Non-cell-autonomous tumor suppression: oncogene-provoked apoptosis promotes tumor cell senescence via stromal crosstalk
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- Reimann, M., Schmitt, C.A. & Lee, S. J Mol Med (2011) 89: 869. doi:10.1007/s00109-011-0770-2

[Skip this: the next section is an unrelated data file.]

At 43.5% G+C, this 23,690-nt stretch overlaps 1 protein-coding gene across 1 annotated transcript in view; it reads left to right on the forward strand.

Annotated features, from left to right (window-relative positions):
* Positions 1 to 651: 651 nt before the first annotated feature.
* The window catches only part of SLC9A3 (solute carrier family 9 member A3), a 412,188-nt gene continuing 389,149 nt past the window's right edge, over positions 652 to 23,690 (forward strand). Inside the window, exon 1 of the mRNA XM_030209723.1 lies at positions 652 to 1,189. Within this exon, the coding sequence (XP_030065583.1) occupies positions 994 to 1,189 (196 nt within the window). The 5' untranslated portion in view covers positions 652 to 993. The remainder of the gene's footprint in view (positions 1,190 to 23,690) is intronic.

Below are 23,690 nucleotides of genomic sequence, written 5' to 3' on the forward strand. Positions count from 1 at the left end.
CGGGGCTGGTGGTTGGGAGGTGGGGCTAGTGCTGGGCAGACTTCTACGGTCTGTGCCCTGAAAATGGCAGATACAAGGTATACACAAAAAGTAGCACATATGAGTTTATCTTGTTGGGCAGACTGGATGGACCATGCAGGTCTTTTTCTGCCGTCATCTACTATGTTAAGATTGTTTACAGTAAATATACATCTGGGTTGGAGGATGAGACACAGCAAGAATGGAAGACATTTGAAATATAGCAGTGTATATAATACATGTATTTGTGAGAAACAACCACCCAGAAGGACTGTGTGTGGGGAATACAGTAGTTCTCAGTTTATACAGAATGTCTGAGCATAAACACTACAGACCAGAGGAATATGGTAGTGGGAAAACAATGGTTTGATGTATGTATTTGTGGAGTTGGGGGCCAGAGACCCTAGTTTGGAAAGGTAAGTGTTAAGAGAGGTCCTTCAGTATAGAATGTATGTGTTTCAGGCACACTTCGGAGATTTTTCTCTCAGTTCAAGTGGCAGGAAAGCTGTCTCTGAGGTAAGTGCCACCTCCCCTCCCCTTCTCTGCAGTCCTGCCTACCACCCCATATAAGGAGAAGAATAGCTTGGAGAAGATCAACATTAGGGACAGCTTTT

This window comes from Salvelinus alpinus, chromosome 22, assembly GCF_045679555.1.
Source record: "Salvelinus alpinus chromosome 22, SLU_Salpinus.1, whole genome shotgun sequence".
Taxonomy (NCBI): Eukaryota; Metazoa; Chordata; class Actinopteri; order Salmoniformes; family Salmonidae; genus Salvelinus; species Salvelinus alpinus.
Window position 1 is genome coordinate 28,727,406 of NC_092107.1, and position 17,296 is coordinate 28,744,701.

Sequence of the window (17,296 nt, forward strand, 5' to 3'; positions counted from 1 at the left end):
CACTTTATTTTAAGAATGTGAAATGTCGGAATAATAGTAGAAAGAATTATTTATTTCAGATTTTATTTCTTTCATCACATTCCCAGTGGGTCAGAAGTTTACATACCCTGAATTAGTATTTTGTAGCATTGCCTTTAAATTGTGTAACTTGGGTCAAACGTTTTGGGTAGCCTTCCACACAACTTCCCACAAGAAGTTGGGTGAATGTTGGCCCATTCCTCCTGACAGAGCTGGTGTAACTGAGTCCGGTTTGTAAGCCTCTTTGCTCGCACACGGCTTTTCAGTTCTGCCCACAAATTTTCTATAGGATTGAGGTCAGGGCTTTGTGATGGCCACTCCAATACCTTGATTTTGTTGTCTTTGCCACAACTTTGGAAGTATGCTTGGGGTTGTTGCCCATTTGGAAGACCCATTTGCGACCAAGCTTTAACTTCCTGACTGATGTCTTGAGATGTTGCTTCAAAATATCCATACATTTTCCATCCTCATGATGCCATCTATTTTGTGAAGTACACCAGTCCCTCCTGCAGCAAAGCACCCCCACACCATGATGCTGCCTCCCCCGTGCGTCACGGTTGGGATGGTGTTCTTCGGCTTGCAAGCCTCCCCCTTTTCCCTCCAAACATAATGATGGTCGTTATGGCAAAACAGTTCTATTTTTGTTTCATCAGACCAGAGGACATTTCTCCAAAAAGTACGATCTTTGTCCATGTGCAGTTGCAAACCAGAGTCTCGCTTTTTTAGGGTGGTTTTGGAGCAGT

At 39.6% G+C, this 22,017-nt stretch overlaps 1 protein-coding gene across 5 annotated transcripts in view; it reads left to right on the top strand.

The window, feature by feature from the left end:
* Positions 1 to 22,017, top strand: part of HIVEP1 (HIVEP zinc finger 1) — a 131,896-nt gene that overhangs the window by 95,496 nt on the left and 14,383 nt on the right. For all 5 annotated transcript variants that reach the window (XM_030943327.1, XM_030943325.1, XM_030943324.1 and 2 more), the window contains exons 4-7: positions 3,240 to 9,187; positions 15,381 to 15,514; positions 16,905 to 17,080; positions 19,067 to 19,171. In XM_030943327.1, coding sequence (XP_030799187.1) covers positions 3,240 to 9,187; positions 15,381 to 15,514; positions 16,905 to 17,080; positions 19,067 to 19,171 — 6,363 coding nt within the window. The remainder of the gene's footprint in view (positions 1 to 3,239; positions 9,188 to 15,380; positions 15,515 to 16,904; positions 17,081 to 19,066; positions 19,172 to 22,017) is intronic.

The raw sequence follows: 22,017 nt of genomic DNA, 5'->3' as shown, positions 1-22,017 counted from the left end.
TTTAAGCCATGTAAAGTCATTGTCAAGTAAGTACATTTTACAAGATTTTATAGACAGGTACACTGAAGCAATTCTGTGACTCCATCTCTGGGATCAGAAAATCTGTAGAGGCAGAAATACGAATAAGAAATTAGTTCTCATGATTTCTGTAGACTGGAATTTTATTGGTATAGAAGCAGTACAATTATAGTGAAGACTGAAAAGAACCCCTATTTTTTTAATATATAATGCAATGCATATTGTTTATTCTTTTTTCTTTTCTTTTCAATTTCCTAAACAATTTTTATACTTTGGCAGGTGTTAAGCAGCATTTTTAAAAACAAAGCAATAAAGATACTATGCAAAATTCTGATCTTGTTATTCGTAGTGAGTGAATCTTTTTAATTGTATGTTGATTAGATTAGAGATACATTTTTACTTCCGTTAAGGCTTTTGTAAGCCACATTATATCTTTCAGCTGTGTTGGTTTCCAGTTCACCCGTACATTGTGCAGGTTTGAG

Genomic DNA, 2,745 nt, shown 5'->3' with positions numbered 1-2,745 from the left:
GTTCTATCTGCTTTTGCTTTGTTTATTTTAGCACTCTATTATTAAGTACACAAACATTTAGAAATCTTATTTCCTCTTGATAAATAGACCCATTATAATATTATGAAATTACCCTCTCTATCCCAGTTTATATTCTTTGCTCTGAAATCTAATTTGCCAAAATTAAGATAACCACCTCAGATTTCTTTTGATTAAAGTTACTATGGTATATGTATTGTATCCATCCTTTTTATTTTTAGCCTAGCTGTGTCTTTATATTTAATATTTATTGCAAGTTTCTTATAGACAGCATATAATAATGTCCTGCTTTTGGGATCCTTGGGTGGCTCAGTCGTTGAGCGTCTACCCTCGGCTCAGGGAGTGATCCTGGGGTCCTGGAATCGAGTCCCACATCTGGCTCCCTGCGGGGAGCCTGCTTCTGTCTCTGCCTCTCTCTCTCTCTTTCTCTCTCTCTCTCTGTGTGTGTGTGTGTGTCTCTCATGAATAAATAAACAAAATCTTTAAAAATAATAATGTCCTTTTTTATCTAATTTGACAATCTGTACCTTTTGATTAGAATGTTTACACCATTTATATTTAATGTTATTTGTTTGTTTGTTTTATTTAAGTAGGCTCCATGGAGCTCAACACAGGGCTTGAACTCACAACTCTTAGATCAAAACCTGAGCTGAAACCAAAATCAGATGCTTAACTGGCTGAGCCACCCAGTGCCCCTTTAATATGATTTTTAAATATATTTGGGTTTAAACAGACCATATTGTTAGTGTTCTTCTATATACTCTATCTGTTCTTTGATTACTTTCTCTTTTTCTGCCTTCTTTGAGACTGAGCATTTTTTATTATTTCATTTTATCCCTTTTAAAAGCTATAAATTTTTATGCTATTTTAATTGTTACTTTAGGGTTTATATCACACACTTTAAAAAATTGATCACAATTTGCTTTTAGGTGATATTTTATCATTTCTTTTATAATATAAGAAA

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Activated oncogenes evoke cellular fail-safe programs such as apoptosis, senescence, or autophagy to protect the organism from the expansion of damaged and potentially harmful cells. Non-cell-autonomous interactions between tumor cells and nonmalignant bystander cells add to cell-autonomous modes of tumor suppression during tumor development and progression. In particular, the role of stroma or host immune cells converting tumor-generated signals into a response that feeds back to the tumor cell population has been experimentally underappreciated. Using the Eμ-myc transgenic mouse lymphoma model, we elucidated how constitutive Myc signaling indirectly promotes cellular senescence via cytokines that were released by nonmalignant cells in response to oncogene-evoked cell-autonomous effects. Specifically, Myc primarily promotes apoptosis in a subset of the tumor cell population, leading to the attraction of macrophages, which subsequently engulf the apoptotic remainders. Phagocytosis-activated macrophages, in turn, exhibit strongly increased secretion of various cytokines, among them transforming growth factor beta to an extent that is capable of inducing cellular senescence in surrounding malignant cells. Our findings, recapitulated in human aggressive B-cell lymphomas, unveil that apoptosis and senescence are not simply two context-dependent cell-autonomous choices of stress responses, but rather cooperate via extracellular mediators—namely cells of the innate immune system—to profoundly limit tumorigenesis in vivo. A deeper mechanistic understanding of the organismic interconnection between different fail-safe programs will help to identify cellular components of the tumor stroma and their signal mediators that are readily available to impose a second line of host defense against cancer cells. This will open new perspectives for the development of antineoplastic therapies, whose targets not only encompass tumor but also stroma cell populations.